You were talking about surfing, I remember. About how the moment you drop into a twelve-footer, time slows.
“Your energy is explosive, high adrenaline, screaming for you to paddle, paddle, paddle, and then suddenly you’re on the precipice, and the second your board dips its nose down, it’s like life becomes a slow-motion video. You can hear droplets detaching from the roof of the wave overhead, you can feel your toes splay, smell the breeze before it hits your cheeks. It feels like an eternity.” You sat up straight in your chair, adjusted your coffee cup before continuing, as if to stress your point. “And then the wave spits you out, and it’s over, and time quickens again. The wave, with all its power, slows time to a near standstill. Fear falls at the lip of it. Your brain stops. All there is then,” you took a sip of your coffee now, “Is the absolute present.”
“That’s the zone,” I said, making air quotes. “There was this documentary years ago about the zone. They surveyed all the happiest countries and people in the world to find out what they had in common, and what researchers found was that all of them had something that took them to the zone. Whether they were rock climbers or classical pianists, surgeons or janitors, everyone experienced that moment of timelessness at some point while doing whatever they do, the moment when you’re so absorbed by what you’re doing that everything else falls away. All that remains is the absolute present, like you said.”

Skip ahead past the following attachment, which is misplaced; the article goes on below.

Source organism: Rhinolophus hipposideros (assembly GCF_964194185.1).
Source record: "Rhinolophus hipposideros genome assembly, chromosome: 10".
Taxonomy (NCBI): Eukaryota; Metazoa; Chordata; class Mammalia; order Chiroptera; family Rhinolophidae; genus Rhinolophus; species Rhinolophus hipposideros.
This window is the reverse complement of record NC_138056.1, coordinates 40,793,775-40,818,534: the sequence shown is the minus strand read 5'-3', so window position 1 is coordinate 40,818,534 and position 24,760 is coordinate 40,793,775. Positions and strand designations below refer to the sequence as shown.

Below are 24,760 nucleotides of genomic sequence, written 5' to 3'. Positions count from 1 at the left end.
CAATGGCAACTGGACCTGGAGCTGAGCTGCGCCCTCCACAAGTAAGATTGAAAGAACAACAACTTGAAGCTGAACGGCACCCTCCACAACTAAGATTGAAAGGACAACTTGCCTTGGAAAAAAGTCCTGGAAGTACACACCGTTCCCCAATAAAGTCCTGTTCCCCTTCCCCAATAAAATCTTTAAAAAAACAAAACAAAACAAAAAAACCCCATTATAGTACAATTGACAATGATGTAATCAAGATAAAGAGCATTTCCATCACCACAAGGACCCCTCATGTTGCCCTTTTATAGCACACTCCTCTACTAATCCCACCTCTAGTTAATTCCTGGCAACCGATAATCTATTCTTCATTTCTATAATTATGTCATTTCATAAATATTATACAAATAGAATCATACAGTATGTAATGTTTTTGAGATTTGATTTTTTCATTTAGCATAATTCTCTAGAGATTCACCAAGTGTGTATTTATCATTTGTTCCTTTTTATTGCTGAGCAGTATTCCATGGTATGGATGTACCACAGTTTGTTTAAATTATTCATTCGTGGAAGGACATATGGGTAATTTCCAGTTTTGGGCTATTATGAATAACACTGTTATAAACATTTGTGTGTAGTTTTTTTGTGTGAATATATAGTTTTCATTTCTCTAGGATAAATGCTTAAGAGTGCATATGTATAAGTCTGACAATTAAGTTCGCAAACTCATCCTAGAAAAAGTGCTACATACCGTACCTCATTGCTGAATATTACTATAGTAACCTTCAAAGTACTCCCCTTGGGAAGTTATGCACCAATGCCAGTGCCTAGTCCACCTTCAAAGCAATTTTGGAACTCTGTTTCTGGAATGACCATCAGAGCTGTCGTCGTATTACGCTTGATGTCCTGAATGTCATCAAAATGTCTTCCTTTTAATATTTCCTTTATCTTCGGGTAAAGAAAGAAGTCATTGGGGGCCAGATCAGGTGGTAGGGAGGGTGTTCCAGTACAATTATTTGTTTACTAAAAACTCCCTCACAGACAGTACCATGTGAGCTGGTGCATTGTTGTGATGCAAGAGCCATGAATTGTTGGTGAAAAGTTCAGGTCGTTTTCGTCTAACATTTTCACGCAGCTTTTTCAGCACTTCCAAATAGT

It was our last meal outside, but we didn’t know it yet. Had I known, I would have ordered my own plate of chilaquiles instead of nibbling off yours.
We’d decided to have a date. A proper date! On the heels of the whole Virginia fiasco and on the heels, especially, of you telling me you were turned off by her now because she’d made me feel bad. She had been a bad texter, and had made me feel rejected. I’d told you that in the car a few days earlier, and you responded to her lack of courtesy to me with a protective sort of disdain. You canceled our breakfast with her on the spot.
“She made you feel shitty, and I don’t want to reward her for that. That’s not okay,” you said.